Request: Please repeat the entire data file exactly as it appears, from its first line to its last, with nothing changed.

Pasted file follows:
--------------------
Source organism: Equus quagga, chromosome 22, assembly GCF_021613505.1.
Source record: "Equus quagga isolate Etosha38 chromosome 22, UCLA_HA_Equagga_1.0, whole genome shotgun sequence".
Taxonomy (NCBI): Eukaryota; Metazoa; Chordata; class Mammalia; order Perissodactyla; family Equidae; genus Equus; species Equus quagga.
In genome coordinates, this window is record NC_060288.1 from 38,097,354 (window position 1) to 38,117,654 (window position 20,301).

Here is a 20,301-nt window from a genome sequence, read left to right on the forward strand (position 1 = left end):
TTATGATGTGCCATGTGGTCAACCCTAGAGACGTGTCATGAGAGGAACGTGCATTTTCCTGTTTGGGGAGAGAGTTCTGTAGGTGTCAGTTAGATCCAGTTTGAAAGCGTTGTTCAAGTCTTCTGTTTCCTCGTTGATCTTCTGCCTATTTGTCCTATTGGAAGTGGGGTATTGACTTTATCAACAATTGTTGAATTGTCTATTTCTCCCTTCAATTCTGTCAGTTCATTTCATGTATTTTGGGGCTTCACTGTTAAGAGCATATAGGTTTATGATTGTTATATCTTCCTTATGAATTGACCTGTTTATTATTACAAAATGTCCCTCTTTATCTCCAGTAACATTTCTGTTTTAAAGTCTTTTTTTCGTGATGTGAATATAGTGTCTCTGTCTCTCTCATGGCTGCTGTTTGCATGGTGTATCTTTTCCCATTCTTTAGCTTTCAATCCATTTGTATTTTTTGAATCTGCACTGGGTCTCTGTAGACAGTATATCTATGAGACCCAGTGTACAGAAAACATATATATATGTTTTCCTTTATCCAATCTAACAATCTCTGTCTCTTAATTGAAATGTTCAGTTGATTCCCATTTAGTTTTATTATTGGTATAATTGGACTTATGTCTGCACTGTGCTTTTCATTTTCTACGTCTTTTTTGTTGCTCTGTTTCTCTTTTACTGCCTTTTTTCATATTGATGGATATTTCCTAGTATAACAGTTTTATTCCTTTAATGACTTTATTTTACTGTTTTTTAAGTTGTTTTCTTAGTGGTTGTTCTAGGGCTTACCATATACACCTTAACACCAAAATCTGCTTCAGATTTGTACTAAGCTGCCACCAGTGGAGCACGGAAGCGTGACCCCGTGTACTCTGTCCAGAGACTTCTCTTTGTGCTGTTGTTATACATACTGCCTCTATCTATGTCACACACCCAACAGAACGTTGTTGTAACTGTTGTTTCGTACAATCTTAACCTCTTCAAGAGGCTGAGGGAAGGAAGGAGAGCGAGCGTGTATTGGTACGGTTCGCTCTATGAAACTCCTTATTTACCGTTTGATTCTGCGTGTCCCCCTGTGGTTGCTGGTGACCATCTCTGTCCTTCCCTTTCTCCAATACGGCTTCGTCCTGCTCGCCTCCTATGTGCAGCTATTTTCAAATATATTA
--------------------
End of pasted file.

Source organism: Equus quagga, chromosome 22, assembly GCF_021613505.1.
Source record: "Equus quagga isolate Etosha38 chromosome 22, UCLA_HA_Equagga_1.0, whole genome shotgun sequence".
Taxonomy (NCBI): Eukaryota; Metazoa; Chordata; class Mammalia; order Perissodactyla; family Equidae; genus Equus; species Equus quagga.
In genome coordinates, this window is record NC_060288.1 from 38,097,354 (window position 1) to 38,117,654 (window position 20,301).

Here is a 20,301-nt window from a genome sequence, read left to right on the forward strand (position 1 = left end):
TTATGATGTGCCATGTGGTCAACCCTAGAGACGTGTCATGAGAGGAACGTGCATTTTCCTGTTTGGGGAGAGAGTTCTGTAGGTGTCAGTTAGATCCAGTTTGAAAGCGTTGTTCAAGTCTTCTGTTTCCTCGTTGATCTTCTGCCTATTTGTCCTATTGGAAGTGGGGTATTGACTTTATCAACAATTGTTGAATTGTCTATTTCTCCCTTCAATTCTGTCAGTTCATTTCATGTATTTTGGGGCTTCACTGTTAAGAGCATATAGGTTTATGATTGTTATATCTTCCTTATGAATTGACCTGTTTATTATTACAAAATGTCCCTCTTTATCTCCAGTAACATTTCTGTTTTAAAGTCTTTTTTTCGTGATGTGAATATAGTGTCTCTGTCTCTCTCATGGCTGCTGTTTGCATGGTGTATCTTTTCCCATTCTTTAGCTTTCAATCCATTTGTATTTTTTGAATCTGCACTGGGTCTCTGTAGACAGTATATCTATGAGACCCAGTGTACAGAAAACATATATATATGTTTTCCTTTATCCAATCTAACAATCTCTGTCTCTTAATTGAAATGTTCAGTTGATTCCCATTTAGTTTTATTATTGGTATAATTGGACTTATGTCTGCACTGTGCTTTTCATTTTCTACGTCTTTTTTGTTGCTCTGTTTCTCTTTTACTGCCTTTTTTCATATTGATGGATATTTCCTAGTATAACAGTTTTATTCCTTTAATGACTTTATTTTACTGTTTTTTAAGTTGTTTTCTTAGTGGTTGTTCTAGGGCTTACCATATACACCTTAACACCAAAATCTGCTTCAGATTTGTACTAAGCTGCCACCAGTGGAGCACGGAAGCGTGACCCCGTGTACTCTGTCCAGAGACTTCTCTTTGTGCTGTTGTTATACATACTGCCTCTATCTATGTCACACACCCAACAGAACGTTGTTGTAACTGTTGTTTCGTACAATCTTAACCTCTTCAAGAGGCTGAGGGAAGGAAGGAGAGCGAGCGTGTATTGGTACGGTTCGCTCTATGAAACTCCTTATTTACCGTTTGATTCTGCGTGTCCCCCTGTGGTTGCTGGTGACCATCTCTGTCCTTCCCTTTCTCCAATACGGCTTCGTCCTGCTCGCCTCCTATGTGCAGCTATTTTCAAATATATTA